Derek Hersch, BS

Health Promotion and Grants Especialist

Ever since his high school job in the fitness department of Sears, Derek Hersch has had a knack for convincing people that they should value their health. Now that he’s no longer working on commission, he says his reward is seeing children — and typically stubborn adults — actually enjoying their fruits and vegetables. A Minnesota native, Derek first brought his zeal for health and wellness to the Minneapolis Heart Institute Foundation (MHIF) as a population health intern in the summer of 2013. After a subsequent stint working at MHIF as a part-time research assistant while finishing his master’s coursework in public health nutrition and epidemiology, he came on board full-time as a health promotion and grants specialist in 2014. Whether working with rural business owners, nationally recognized researchers or kindergartners who like jicama, Derek relishes his many opportunities to interact with new audiences and put his natural persuasion skills to work. That includes engaging his coworkers in getting active, eating healthier and reducing stress as he leads the charge for MHIF’s Employee Wellness Committee. He also writes grants for the Population Health department, assists with Hearts Beats Back: The Heart of New Ulm Project, and implements and evaluates community health programs. Derek holds a bachelor’s degree in microbiology from the University of Minnesota-Twin Cities and is currently writing his master’s thesis on the food environment in New Ulm, Minn.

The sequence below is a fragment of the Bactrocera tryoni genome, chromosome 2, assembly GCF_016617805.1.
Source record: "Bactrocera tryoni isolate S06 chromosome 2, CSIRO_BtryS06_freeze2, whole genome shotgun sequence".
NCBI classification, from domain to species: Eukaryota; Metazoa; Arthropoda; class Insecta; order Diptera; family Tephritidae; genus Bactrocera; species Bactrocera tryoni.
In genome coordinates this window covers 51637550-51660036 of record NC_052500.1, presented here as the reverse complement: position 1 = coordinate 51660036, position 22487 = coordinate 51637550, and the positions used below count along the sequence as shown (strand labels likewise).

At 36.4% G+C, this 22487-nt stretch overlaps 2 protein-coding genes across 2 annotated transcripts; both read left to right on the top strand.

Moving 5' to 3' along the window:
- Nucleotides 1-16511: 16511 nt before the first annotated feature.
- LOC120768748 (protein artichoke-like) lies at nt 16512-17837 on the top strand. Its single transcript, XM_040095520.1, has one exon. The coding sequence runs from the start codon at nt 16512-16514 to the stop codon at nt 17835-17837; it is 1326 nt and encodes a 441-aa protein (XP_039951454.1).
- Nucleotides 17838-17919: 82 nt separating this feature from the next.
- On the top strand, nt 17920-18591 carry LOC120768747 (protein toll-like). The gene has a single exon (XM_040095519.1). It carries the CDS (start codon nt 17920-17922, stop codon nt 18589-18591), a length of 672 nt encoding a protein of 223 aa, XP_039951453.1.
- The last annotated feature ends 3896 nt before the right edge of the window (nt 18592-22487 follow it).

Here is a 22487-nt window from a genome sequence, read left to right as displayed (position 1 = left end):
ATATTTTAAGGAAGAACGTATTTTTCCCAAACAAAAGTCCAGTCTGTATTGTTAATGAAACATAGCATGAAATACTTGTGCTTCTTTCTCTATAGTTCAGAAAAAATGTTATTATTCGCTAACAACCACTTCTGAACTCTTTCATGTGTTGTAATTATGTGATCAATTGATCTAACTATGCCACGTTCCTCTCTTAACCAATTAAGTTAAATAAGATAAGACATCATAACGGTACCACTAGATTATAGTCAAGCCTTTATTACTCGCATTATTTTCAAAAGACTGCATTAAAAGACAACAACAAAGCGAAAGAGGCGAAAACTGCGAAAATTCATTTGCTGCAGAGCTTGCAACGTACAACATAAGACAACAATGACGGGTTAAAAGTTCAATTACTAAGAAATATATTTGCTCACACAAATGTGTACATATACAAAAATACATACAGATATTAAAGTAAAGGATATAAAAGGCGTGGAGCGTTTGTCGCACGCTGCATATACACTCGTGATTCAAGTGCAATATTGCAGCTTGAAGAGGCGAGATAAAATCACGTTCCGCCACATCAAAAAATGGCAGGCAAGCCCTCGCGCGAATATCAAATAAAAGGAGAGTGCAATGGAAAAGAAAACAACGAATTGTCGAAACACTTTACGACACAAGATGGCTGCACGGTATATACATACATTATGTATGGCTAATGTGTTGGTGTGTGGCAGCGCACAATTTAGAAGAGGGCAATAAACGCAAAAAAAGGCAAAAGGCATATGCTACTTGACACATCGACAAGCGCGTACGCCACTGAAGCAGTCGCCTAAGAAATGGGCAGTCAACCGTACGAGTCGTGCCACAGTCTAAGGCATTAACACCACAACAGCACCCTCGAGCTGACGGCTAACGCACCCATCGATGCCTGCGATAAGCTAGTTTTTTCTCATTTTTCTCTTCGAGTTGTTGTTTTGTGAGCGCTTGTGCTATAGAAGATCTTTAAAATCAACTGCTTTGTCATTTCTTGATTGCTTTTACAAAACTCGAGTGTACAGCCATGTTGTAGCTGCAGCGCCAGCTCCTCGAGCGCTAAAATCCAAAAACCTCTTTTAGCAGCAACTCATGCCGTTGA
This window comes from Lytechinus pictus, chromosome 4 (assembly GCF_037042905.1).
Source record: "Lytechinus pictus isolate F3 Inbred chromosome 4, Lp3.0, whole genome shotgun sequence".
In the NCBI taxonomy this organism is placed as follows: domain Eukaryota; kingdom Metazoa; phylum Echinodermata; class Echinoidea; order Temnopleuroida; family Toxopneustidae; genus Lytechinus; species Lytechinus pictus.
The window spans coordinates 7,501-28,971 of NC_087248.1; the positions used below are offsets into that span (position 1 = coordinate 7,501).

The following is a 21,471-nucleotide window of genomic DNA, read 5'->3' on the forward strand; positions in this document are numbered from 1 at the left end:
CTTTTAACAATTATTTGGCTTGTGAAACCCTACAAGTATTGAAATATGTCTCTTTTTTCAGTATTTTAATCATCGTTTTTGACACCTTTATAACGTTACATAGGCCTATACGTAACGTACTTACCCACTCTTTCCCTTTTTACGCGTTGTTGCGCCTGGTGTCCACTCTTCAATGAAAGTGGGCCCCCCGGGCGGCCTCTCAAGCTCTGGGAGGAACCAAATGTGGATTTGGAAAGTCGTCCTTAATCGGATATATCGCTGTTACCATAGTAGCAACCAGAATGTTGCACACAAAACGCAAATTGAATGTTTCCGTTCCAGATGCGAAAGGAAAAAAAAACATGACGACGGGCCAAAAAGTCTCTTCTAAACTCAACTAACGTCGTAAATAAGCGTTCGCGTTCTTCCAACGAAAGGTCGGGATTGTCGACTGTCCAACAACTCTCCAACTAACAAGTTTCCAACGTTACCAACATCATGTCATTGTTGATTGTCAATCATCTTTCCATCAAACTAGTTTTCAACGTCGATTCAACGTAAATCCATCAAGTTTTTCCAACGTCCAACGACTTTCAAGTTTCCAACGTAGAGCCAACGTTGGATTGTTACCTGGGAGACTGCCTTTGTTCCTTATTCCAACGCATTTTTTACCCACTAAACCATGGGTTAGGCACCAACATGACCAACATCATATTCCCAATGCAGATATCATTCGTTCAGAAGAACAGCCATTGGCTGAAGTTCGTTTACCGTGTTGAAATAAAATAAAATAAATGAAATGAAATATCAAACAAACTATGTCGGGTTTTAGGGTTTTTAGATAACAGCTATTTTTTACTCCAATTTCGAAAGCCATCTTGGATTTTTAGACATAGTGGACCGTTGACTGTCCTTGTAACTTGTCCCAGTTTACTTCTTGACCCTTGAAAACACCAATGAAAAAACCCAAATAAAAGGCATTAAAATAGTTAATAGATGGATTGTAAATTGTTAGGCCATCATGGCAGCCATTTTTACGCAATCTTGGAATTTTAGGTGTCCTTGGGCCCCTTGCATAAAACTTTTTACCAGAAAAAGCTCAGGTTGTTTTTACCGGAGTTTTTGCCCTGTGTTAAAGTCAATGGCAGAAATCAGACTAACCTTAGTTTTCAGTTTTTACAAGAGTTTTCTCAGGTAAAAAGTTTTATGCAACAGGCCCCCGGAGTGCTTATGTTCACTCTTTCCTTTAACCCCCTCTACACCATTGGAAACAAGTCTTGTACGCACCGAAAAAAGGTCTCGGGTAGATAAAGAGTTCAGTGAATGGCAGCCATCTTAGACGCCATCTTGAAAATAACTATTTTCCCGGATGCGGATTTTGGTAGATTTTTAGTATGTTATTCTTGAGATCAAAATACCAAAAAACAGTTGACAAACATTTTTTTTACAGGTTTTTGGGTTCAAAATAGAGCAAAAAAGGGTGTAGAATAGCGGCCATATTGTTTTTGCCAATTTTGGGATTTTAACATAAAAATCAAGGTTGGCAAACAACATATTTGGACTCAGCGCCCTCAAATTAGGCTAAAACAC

Joy Hayes, MS, RD, CDE

Health Coach

Growing up in the predominately Finnish community of New York Mills, Minn., Joy Hayes wasn’t familiar with kohlrabi — the German turnip. So when her coaching clients in heavily German New Ulm started talking about it as one of their favorite vegetables, she became curious and eager to try it. Along with eggplant and kale, it’s now one of her favorites, too. As a health coach for Hearts Beat Back: The Heart of New Ulm Project, Joy is used to being the one on the phone who’s offering helpful advice and tips. But she welcomes opportunities to have the tables turned as well. Thanks to her enthusiastic clients, she’s not only learned about new vegetables, but gotten new recipe ideas and even a few gardening tips as well. Joy reaches out to people who are at highest risk for having a heart attack or stroke, or those who have diabetes, and supports them as they make changes to live healthier lives. She helps people of all ages and backgrounds with prevention and management of diabetes, heart disease, high blood pressure, high cholesterol and weight. She has extensive experience in working with people from diverse backgrounds, having started her career as a registered dietitian working for the Indian Health Service diabetes program on the Winnebago and Omaha Reservations in Nebraska and becoming certified as a diabetes educator while there. Joy has her master’s degree in health sciences from Minnesota State University at Mankato with an emphasis in community health. She recently became a Master Gardener and helps care for a community garden that donates produce to a local food shelf.